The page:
12. Strategy for Climate Change Adaptation

    DEFF Research Database (Denmark)

    Rasmussen, Torben Valdbjørn

    2014-01-01

    . This absence of an agreement calls for adaptation to climate change. Emphasis should be put on buildings, as they play a vital economic and social role in society and are vulnerable to climate change. Therefore, the building stock deserves its own policy and implementation plans as well as tools that enable...... adequate and cost-efficient adaptation to climate change. This paper explains the need for climate change adaptation of the building stock and suggests a pattern for a strategic approach to how to reach the climate change adaptation needed. The suggested and presented need of a strategic approach is based...... on three main initiatives consisting of the need to examine the potential impacts of climate change on the building stock, the need to assess and develop a roadmap of current and future adaptation measures that can withstand the effects of climate change, and the need to engage relevant stakeholders...

  13. Knowing climate change, embodying climate praxis: experiential knowledge in southern Appalachia

    Science.gov (United States)

    Jennifer L. Rice; Brian J. Burke; Nik Heynen

    2015-01-01

    Whether used to support or impede action, scientific knowledge is now, more than ever, the primary framework for political discourse on climate change. As a consequence, science has become a hegemonic way of knowing climate change by mainstream climate politics, which not only limits the actors and actions deemed legitimate in climate politics but also silences...

  14. Financing for climate change

    International Nuclear Information System (INIS)

    Cooper, Richard N.

    2012-01-01

    This paper argues that the 2009 pledge of $100 billion in 2020 by rich countries for mitigation and adaptation should not be used for mitigation by commercial firms in developing countries, since that would artificially create competitive advantage for such firms and provoke protectionist reactions in the rich countries where firms must bear the costs of mitigation, thereby undermining the world trading system. The costs of heating the earth's surface should be borne by all emitters, just as the price of copper and other scarce resources is paid by all users, rich or poor. That will still leave scope for rich country help in adaptation to climate change and in bringing to fruition new technologies to reduce emissions. - Highlights: ► Slowing climate change significantly cannot occur without the participation of the largest emitters among developing countries. ► The cost of GHG mitigation must be the same for all competing firms, wherever they are located. ► The world trading system is seriously at risk in the face of a poorly designed system for global mitigation of greenhouse gases. ► No significantly emitting firm, anywhere, public or private, should be protected from the incentive to reduce its emissions. ► Higher prices for fossil fuels need not reduce national growth rates in consuming countries.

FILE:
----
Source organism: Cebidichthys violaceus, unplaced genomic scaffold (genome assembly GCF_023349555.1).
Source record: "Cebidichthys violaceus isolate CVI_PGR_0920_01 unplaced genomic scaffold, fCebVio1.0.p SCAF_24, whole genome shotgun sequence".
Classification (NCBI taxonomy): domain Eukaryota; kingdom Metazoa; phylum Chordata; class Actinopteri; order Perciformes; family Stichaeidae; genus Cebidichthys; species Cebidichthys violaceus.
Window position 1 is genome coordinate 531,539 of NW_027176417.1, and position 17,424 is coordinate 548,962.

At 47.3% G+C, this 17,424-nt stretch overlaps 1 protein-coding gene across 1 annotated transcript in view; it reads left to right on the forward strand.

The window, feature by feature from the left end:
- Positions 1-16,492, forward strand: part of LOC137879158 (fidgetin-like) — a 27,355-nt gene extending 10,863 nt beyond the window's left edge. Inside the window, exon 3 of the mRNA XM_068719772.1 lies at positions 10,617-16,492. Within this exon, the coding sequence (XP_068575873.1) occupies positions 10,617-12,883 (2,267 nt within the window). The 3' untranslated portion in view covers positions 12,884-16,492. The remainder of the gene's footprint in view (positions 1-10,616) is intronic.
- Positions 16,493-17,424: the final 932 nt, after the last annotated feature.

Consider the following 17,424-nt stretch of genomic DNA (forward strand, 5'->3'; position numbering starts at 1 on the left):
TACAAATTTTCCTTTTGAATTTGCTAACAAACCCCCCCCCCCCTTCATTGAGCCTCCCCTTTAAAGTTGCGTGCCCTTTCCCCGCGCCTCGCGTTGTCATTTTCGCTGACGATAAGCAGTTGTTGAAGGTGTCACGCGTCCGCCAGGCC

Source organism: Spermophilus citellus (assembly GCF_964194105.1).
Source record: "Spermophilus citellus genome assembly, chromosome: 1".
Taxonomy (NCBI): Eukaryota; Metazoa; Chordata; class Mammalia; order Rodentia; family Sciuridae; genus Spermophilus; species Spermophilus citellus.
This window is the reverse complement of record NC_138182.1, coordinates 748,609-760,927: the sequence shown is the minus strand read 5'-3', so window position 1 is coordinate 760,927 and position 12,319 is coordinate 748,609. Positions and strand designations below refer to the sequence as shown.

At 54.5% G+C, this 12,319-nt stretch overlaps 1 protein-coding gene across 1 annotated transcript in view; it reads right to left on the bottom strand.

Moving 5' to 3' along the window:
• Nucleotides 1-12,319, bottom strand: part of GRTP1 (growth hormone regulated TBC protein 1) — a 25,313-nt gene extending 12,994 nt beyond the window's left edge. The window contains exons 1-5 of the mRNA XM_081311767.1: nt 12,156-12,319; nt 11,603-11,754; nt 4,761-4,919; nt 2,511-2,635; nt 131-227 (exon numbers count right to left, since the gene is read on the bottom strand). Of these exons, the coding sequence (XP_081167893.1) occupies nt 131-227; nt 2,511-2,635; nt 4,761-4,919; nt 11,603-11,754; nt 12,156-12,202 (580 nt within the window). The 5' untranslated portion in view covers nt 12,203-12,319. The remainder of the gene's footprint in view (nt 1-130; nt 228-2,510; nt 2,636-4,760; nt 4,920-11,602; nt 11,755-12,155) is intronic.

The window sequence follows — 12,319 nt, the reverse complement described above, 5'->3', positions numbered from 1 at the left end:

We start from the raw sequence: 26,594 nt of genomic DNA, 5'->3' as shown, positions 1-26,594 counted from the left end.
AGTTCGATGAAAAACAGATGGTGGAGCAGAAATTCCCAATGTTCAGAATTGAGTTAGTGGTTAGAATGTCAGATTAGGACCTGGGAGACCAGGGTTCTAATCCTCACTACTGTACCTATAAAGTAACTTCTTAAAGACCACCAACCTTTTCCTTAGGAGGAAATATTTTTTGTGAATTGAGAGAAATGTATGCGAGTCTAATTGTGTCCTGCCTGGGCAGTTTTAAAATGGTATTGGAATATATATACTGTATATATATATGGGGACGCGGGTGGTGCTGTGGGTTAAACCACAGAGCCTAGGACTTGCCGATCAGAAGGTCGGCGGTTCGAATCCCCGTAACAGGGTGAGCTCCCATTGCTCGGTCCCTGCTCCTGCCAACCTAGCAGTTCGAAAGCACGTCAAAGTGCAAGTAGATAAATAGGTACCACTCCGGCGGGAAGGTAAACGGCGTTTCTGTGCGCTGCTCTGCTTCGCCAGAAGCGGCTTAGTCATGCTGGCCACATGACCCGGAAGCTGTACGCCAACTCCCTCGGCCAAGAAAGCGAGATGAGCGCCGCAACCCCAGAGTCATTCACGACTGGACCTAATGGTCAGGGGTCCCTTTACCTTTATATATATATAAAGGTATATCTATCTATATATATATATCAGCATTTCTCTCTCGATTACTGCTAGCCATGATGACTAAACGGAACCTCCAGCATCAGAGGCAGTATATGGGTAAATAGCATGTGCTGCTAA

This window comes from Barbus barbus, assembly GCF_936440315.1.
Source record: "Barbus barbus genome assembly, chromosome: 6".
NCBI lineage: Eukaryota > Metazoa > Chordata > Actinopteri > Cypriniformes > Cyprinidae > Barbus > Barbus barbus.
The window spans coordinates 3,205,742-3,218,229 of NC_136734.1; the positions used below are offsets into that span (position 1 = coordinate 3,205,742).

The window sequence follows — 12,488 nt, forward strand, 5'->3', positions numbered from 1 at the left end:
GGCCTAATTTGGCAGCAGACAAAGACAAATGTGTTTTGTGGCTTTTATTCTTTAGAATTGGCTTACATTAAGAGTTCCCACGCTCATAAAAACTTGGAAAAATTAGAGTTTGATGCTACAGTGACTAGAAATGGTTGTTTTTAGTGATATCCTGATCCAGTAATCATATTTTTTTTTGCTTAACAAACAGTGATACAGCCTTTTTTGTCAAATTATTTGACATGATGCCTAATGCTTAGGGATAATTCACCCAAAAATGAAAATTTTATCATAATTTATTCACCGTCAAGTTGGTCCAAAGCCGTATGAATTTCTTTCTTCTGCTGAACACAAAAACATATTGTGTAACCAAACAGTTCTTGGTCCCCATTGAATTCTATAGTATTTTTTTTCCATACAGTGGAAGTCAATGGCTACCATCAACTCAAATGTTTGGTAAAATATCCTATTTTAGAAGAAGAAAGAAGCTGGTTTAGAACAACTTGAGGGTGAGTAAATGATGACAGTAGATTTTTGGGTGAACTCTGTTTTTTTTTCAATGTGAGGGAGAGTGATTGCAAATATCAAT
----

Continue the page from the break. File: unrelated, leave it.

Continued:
15. Making the Earth to Life Connection Using Climate Change

    Science.gov (United States)

    Haine, D. B.; Berbeco, M.

    2016-12-01

    From ocean acidification to changes in air quality to shifts in the range of disease vectors, there are many opportunities for educators to make the earth science to life science connection by incorporating the impacts of climate change on organisms and entire ecosystems and by describing how living organisms impact climate. NCSE's study in Science found that 86% of life science teachers are teaching climate, but few admit they have any formal climate science training. This session will introduce activities we developed that utilize the 2014 National Climate Assessment, data visualizations, technology tools and models to allow students to explore the evidence that climate change is impacting life. Translating the NCA into classroom activities is an approach that becomes more pertinent with the advent of the Next Generation Science Standards (NGSS). Using the NCA and the NGSS we demonstrate strategies for weaving the concept of climate change into an already packed life science curriculum by enhancing rather than displacing content and ultimately promoting integration of science and engineering practices into instruction. Since the fall of 2014 we have engaged approximately 200 K-12 educators at local, state, regional and national teacher professional development events. Here we will summarize what we have learned from science teachers about how they address life science impacts of climate change and we will summarize evaluation data to inform future efforts to engage life science educators in light of the recent USGCRP Climate and Health Assessment and the upcoming 4th National Climate Assessment.

  16. Report of the Defense Science Board Task Force on Trends and Implications of Climate Change on National and International Security

    Science.gov (United States)

    2011-10-01

    Honduras Senegal Ethiopia Iran Rwanda Fiji Libya Pakistan Source: World Bank 2009. 99 100 52 I CHAPTER 3 101 102 103 POTENTIAL...Southern Command Perspective Mr. Rod Snider American Red Cross American Red Cross and Climate Change MG Bob Barnes Nature Conservancy The Nature ...Model Intercomparison Project CMIP5 5th Coupled Model Intercomparison Project CO2 carbon dioxide COE Center of Excellence for Disaster Management

  17. Integrating Plant Science and Crop Modeling: Assessment of the Impact of Climate Change on Soybean and Maize Production.

    Science.gov (United States)

    Fodor, Nándor; Challinor, Andrew; Droutsas, Ioannis; Ramirez-Villegas, Julian; Zabel, Florian; Koehler, Ann-Kristin; Foyer, Christine H

    2017-11-01